We encounter multiple awe-inspiring species of animals on our adventures. Recently, we became acquainted with Sidewinders.
Sidewinders are the only rattlesnakes in the United States truly adapted to the hot, sandy deserts of the Southwest. They "sidewind" when they move, which is a survival strategy, and also the origin of their name. They use a complex system of movements to seemingly glide across the sand. They only make contact with the sand with two small sections of their body at a time and throw themselves forward as they move. They lift most of their body up off the hot sand, which helps to keep them cool, and it helps them to move very quickly. Unlike other snakes, this motion leaves a distinctive J-shaped track in the sand. Watch them in action: https://www.youtube.com/watch?v=B3NbPUTD5qA
Sidewinders have a distinctive feature: pointed scales/brows above their eyes. Theories about their brows suggest they help protect the eye from sand, and/or to act like an eye awning for better vision on sunny days.
They bury themselves in sand to hide from predators, ambush their prey, and to regulate their body temperature. Cratering in the sand, coupled with their sandy skin color, allow them to disappear into their environment. They are different colors based on the color of sand where they live. DNA analysis shows that all Sidewinders are genetically similar, so once when it was believed there were subspecies, this subcategorization no longer exists.
Sidewinders are primarily ambush predators, hiding until their prey crosses their path. They eat lizards and small rodents as adults. As juveniles, they almost exclusively eat lizards, which they lure to them with their yellow-tipped tails. This tactic is called "caudal luring" and a few species of snakes do it. Watch a Southern Death Adder doing "caudal luring": https://vimeo.com/36010097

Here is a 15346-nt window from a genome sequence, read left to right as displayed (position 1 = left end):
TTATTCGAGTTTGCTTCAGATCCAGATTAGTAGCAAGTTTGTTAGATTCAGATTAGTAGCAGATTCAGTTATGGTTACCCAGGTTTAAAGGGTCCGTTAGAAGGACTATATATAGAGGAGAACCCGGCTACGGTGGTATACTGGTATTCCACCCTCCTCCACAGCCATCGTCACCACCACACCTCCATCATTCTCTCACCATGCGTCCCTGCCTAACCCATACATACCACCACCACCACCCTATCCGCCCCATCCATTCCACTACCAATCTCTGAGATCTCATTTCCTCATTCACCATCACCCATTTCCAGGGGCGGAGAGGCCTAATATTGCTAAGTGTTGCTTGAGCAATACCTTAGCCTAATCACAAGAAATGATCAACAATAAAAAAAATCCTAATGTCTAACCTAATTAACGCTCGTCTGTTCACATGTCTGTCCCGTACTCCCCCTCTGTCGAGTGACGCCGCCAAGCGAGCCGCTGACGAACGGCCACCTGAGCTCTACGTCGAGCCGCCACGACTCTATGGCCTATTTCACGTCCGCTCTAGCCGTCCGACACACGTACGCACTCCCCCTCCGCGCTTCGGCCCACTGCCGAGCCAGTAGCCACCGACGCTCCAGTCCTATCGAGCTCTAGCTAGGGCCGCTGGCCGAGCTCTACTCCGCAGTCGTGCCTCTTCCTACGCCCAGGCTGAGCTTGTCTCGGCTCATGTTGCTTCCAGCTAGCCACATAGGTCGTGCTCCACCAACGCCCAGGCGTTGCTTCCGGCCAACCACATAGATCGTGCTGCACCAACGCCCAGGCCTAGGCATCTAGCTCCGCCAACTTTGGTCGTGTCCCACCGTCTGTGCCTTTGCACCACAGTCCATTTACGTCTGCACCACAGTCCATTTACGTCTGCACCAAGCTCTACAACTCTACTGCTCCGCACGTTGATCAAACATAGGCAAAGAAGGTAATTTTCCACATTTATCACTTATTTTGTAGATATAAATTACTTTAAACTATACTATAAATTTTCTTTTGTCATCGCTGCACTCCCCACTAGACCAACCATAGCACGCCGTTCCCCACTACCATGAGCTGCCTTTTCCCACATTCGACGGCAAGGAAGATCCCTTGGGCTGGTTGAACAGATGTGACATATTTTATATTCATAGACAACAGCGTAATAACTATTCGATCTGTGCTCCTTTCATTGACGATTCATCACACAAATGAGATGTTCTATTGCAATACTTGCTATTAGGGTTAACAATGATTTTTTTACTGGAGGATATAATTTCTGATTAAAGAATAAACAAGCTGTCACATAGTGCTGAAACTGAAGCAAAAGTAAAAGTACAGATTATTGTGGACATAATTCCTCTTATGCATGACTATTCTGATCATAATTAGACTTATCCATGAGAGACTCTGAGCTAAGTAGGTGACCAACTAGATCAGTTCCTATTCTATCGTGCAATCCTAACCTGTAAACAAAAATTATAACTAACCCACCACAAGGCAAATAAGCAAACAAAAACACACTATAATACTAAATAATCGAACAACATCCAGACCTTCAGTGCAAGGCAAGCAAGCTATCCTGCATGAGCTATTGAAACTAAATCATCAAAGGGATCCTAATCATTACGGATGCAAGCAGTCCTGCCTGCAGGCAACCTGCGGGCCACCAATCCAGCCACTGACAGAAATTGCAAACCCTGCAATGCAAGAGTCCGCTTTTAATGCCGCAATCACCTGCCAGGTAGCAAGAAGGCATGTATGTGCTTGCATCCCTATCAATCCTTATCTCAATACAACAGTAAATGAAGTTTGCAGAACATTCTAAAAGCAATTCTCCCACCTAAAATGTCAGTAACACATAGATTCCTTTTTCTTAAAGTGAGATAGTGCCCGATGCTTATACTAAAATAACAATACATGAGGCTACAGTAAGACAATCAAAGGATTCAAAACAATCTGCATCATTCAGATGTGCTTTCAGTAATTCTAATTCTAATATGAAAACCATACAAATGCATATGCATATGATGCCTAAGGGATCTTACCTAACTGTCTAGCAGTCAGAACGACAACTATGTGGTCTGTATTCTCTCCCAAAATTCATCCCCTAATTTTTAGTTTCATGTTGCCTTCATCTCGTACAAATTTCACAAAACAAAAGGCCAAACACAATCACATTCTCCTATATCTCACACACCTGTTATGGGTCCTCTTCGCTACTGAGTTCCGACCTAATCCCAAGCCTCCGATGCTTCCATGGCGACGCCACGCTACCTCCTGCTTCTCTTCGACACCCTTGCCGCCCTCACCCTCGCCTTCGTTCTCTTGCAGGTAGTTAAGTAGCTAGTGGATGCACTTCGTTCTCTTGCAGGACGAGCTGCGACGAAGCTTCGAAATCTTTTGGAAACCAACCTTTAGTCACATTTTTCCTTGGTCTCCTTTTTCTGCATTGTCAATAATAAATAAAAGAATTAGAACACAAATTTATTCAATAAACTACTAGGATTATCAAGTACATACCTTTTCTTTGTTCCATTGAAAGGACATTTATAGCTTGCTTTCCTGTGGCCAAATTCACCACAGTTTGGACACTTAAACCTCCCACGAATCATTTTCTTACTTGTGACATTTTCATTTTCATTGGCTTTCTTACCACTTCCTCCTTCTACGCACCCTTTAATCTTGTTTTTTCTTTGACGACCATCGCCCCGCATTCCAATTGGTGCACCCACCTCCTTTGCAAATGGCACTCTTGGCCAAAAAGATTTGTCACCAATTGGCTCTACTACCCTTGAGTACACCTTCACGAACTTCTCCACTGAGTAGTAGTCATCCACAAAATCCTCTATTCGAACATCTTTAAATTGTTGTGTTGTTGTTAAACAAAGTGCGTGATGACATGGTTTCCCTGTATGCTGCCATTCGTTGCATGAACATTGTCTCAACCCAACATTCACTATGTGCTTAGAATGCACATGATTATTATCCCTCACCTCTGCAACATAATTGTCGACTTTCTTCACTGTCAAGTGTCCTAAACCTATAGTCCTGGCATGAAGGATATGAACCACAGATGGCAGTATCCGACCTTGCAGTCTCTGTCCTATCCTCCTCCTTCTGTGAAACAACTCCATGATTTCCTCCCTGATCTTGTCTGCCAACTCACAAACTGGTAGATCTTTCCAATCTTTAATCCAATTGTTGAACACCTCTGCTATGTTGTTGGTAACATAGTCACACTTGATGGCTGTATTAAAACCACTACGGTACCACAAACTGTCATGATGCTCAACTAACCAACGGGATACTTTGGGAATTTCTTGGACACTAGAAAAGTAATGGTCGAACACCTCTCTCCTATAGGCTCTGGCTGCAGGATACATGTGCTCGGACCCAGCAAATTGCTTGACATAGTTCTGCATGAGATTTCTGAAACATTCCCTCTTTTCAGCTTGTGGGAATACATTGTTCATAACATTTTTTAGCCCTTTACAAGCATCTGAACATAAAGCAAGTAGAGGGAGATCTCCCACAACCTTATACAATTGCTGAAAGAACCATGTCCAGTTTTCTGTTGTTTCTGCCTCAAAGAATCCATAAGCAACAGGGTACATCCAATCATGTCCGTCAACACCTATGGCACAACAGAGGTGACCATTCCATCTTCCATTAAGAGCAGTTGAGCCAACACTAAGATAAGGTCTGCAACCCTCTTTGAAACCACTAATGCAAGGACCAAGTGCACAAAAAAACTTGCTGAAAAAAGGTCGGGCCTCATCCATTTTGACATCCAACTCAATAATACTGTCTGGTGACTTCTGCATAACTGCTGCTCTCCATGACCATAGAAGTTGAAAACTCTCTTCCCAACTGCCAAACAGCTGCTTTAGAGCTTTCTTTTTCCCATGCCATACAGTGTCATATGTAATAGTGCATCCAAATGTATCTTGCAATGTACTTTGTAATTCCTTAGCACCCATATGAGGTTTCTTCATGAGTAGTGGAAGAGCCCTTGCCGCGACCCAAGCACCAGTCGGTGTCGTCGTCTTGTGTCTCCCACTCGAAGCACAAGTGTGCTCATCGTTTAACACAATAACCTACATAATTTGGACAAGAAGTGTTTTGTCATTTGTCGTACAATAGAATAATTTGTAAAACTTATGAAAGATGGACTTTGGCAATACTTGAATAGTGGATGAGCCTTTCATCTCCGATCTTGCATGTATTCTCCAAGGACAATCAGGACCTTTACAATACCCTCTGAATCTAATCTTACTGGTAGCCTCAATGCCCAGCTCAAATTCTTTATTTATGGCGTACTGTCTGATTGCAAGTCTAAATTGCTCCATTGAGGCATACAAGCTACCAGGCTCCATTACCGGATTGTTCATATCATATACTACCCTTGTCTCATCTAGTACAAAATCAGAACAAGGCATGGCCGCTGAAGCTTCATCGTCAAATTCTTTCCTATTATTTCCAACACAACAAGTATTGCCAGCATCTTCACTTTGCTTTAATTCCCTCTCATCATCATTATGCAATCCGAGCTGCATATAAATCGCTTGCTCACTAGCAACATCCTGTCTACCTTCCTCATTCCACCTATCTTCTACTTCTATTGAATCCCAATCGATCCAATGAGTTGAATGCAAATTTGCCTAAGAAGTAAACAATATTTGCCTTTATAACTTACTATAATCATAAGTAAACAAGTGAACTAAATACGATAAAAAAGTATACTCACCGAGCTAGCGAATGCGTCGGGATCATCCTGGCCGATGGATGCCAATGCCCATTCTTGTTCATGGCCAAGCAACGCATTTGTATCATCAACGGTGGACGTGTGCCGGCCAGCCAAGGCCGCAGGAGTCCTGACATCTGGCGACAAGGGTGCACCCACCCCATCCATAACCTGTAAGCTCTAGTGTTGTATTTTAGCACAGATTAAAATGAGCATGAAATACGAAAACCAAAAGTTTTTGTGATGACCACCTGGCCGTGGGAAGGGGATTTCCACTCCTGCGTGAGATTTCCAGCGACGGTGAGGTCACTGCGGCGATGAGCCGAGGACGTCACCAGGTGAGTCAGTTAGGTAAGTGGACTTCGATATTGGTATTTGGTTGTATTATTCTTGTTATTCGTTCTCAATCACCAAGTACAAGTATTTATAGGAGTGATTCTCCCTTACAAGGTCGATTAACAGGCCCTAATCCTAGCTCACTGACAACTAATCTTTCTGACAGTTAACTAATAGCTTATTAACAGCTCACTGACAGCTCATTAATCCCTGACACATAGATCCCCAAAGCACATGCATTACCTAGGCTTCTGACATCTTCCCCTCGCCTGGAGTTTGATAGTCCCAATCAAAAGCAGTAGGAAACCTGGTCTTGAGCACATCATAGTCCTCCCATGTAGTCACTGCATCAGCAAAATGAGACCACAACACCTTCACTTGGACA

Sidewinder venom is mildly toxic and they tend to only inject a small amount of it with each release, but human deaths have been reported. Sidewinders are mild-tempered and calm compared to the Western Diamondback or Northern Mohave; however, it's easy to step on them when they are cratered in the sand so use hiking poles when out in desert sand.
Because they move about in open areas (like large desert expanses) and tend to move frequently, they are vulnerable to skunks, coyotes, kit foxes, bobcats, snake-eating snakes, ravens, crows, roadrunners, owls, and several raptors. Additionally, humans play a large role in their deaths, too. Sidewinders are listed as a species of concern and their human threats include habitat loss, road mortalities, and exotic collectors.
We recommend picking up Rattlesnakes of the United States & Canada by Manny Rubio. It's a great resource and was a basis for most of the information in this post.
Copyright of this photo belongs to our friends Chester and Barbara. It is used with their permission.